• Review

  • February 23rd, 2015 02.23.2015

    Rashid Johnson: Hauser & Wirth London


    Departing from the disturbing image of a young black boy, broadly smiling while pointing a toy gun to his head (a work by French-American street photographer Elliott Erwitt), New York-based artist Rashid Johnson presents his first solo exhibition at Hauser & Wirth gallery in London. This exhibition follows his show Three Rooms held at Kunsthalle Winterthur in Switzerland earlier this year. Named after the title of Erwitt’s image, Smile, the London show is comprised of nineteen recent and new works, spanning Savile Row’s South gallery space.

    Upon entering the gallery, the viewer is confronted by the young boy’s cloned photograph, wallpapered throughout the entire main room space. Nine cast bronze rectangular panels with defaced surfaces splattered with black soap and wax are mounted onto the walls, while the boy’s body parts and facial characteristics can still at times be descried through the cut-outs on the panels. Their titles (All Day Sucker, 2014; Isn’t She Lovely, 2014; If It’s Magic, 2014) are tragicomically invaded by a concealed irony.

    A major mixed media utilitarian structure dominates as the epicentre of the large room. Constructed with black steel, this 3.5 meter tall matrix of a three-dimensional grid is a disposition of cube-like shelves. The structure is occupied with houseplants and trivial domestic objects, grow lights, deformed shea butter sculptures and stacks of books including copies of Bill Cosby’s bestselling 1986 book Fatherhood, which lends the homonymous title to the entire installation.

    An adjacent room encompasses a large-sized mirrored tile work charged with black soap and wax (Them, 2014). It is in conversation with a shea butter sculpture of human-like shape encapsulated within a sapele mahogany table structure [Untitled (shea butter table), 2015] right in front of it. A graphite work on paper with the word RUN inscribed in a naive style (Run, 2015) is placed right opposite the mirror piece.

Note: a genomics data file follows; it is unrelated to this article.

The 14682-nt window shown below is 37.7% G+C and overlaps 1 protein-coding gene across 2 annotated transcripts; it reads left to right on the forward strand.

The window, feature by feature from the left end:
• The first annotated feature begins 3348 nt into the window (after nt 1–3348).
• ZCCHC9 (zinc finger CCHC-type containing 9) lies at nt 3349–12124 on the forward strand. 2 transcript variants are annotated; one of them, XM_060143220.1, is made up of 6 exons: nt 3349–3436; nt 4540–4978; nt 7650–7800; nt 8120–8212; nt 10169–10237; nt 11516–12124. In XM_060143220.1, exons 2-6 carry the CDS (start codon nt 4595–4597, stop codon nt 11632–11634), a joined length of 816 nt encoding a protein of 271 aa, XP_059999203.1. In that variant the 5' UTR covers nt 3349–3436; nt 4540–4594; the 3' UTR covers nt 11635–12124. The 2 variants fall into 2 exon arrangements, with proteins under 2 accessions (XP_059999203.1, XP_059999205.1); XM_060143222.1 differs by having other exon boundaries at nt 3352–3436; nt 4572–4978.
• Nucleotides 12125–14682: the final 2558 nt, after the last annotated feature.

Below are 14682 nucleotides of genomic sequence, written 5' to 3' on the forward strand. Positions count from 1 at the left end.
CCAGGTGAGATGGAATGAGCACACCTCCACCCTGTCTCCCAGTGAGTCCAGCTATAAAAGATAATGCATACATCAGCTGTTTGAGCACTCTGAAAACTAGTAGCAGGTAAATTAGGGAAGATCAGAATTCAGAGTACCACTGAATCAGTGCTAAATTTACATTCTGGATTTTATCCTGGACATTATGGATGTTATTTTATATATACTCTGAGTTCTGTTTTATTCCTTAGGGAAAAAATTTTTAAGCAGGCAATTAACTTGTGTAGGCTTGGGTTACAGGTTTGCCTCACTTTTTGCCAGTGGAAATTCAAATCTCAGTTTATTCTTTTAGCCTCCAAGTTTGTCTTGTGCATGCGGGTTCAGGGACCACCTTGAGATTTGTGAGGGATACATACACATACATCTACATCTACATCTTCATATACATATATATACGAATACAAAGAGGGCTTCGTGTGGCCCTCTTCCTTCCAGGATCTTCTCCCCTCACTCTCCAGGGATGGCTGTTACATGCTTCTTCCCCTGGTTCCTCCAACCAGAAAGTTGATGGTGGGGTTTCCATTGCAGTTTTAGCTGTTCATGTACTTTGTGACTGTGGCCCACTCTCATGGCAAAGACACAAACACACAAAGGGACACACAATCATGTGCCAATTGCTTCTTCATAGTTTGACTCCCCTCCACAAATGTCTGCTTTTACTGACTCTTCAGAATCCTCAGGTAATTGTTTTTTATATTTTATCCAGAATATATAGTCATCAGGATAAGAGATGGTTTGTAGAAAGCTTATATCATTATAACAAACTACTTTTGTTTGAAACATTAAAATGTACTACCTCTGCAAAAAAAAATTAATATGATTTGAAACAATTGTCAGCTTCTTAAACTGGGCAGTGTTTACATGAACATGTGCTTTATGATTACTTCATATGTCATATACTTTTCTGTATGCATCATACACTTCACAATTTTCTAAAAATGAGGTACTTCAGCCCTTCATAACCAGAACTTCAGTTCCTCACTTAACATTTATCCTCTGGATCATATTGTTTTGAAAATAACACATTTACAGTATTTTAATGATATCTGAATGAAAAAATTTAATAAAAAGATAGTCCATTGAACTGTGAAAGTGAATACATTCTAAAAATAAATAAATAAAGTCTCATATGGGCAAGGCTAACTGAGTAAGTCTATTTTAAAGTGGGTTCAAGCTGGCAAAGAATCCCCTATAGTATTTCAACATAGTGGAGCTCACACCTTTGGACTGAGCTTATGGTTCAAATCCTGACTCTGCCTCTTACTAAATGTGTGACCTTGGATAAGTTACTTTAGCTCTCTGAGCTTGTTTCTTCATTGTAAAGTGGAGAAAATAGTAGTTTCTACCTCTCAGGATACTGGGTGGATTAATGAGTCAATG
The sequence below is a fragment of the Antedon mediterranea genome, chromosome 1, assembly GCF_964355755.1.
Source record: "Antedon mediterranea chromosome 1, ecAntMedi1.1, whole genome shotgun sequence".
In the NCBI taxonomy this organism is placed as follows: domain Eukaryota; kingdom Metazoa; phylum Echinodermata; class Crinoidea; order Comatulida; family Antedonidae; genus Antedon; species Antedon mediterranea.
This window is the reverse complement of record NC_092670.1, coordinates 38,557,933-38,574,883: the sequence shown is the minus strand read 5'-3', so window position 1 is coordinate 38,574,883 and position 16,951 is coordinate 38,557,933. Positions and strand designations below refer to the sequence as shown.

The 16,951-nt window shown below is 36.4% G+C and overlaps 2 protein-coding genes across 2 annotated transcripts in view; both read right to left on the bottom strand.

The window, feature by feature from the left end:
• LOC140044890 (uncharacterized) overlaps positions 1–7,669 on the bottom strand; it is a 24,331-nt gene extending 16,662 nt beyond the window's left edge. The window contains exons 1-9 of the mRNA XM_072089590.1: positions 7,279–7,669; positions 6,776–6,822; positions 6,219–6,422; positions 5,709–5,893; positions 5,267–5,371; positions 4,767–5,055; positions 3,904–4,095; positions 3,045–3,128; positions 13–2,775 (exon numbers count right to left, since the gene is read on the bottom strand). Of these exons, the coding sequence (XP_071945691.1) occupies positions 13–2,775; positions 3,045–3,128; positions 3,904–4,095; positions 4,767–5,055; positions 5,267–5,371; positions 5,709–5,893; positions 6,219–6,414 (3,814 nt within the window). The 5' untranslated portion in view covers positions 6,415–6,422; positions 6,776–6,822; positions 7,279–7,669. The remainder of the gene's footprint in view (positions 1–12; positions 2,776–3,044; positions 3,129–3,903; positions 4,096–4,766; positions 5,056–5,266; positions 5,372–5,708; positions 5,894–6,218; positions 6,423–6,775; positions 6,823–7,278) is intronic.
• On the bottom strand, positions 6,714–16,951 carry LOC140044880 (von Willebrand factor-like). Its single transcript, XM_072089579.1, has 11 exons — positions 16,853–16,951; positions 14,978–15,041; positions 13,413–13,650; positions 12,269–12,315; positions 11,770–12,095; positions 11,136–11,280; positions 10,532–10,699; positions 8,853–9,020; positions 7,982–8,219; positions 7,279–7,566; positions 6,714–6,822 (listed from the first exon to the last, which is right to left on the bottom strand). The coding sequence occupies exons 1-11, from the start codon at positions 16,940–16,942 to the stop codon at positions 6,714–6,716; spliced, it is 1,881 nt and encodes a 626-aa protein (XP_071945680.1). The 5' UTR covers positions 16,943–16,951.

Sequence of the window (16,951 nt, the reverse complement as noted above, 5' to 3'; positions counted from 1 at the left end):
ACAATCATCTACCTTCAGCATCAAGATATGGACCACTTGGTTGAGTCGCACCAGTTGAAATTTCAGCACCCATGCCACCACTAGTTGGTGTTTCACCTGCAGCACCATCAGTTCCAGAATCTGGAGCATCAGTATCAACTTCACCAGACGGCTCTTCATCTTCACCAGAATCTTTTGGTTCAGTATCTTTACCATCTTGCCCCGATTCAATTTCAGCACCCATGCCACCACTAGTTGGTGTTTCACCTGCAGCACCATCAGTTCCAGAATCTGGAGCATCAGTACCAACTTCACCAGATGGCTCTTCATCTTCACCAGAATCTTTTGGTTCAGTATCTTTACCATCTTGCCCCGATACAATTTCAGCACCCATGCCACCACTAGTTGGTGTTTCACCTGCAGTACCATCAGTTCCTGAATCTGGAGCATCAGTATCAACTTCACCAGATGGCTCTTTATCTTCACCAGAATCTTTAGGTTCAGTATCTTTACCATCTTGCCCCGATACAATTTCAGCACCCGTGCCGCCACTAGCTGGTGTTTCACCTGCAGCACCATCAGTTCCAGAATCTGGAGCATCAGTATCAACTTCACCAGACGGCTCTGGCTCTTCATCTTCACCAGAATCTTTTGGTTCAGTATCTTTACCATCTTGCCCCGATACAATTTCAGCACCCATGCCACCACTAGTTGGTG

The back room is populated with six 2.45 x 1.84 meter works all made of white ceramic tiles (a ready-made mapped two-dimensional grid so to speak) with their surfaces embracing, in the same manner as the previous works, enigmatic figures in black soap and wax. The exhibition press release informs us of the artist’s choice, based on autobiographical references, to entitle this series Untitled Anxious Men.

    Johnson’s anthology of mediums is consistent—making the employment of black wax, soap, and shea butter his signature materials. These substances have been widely engaged by the African Diaspora, and are heavily associated with the cultural ideology of Afrocentrism in the US towards the end of the twentieth century. The ubiquitous African identity and historical connotations are extensively attested in Johnson’s entire body of work on view at Hauser & Wirth. Even the ‘corporeal’ presence of his Untitled Anxious Men series is evocative of African tribal masks stylistically depicted in the tradition of abstract expressionism.

    The works on display are also imbued with a perspicuous flair for geometricism. We detect an emergence of grid formulas rendered within perspectival space, reminiscent of the pioneering oeuvre of constructivists and other twentieth century modernists such as Rodchenko, Popova, Ryndin, Bulatov, Kabakov and the ‘clearer’ modular practice of Sol LeWitt as embodied in the solid anatomy of Fatherhood (2015). The fixed and rigid identity of Fatherhood’s steel frame as well as those bronze wall panels encircling it are challenged by the melting—almost oily—black substance appearing to be in a state of flux; an undeniably powerful statement on the liquidity of societal forms and stereotypes.

    Johnson’s visual vocabulary is also enriched with an autobiographical testimony. His bronze wall panels cross-reference the process of having his baby shoes cast in bronze by his mother. Memory and its preservation are key elements that play a pivotal role in the artist’s creative idiosyncrasy. In a similar fashion, the accumulation of objects in Fatherhood (2015) is a statement of domestic life. It is, concurrently, an indirect commentary on the gamut of parenting emotions and practices as described in Cosby’s book, following the firestorm of controversy surrounding the actor’s name. Evidently, the artist appears to have the immense esoteric need to interrogate the role of parenting, as well as to further explore the relationship between parents and children. There is a definite iconographic inter-relation amongst the grinning black boy and those enigmatic black figures featuring Johnson’s works. Could every single of these effigies resemble a mirror image of the artist himself? Is the viewer prompted to also locate personal parameters within Johnson’s visual manifestations and dive into deep Lacanian waters?

    The multi-layered hypostasis of Johnson’s works combines a crude confrontational intervention on a personal and inter-personal level in dialogue with aspects of social significance. Created with a sharp curatorial eye, this is without a doubt a stimulating and thought-provoking show, and—what it seems to be—on-going discourse of a self-psychological profile and an emotional journey of a young artist with a sturdy input and lucid contribution towards the international contemporary art scene.

    Smile at Hauser & Wirth (South Gallery) London runs until March 7, 2015.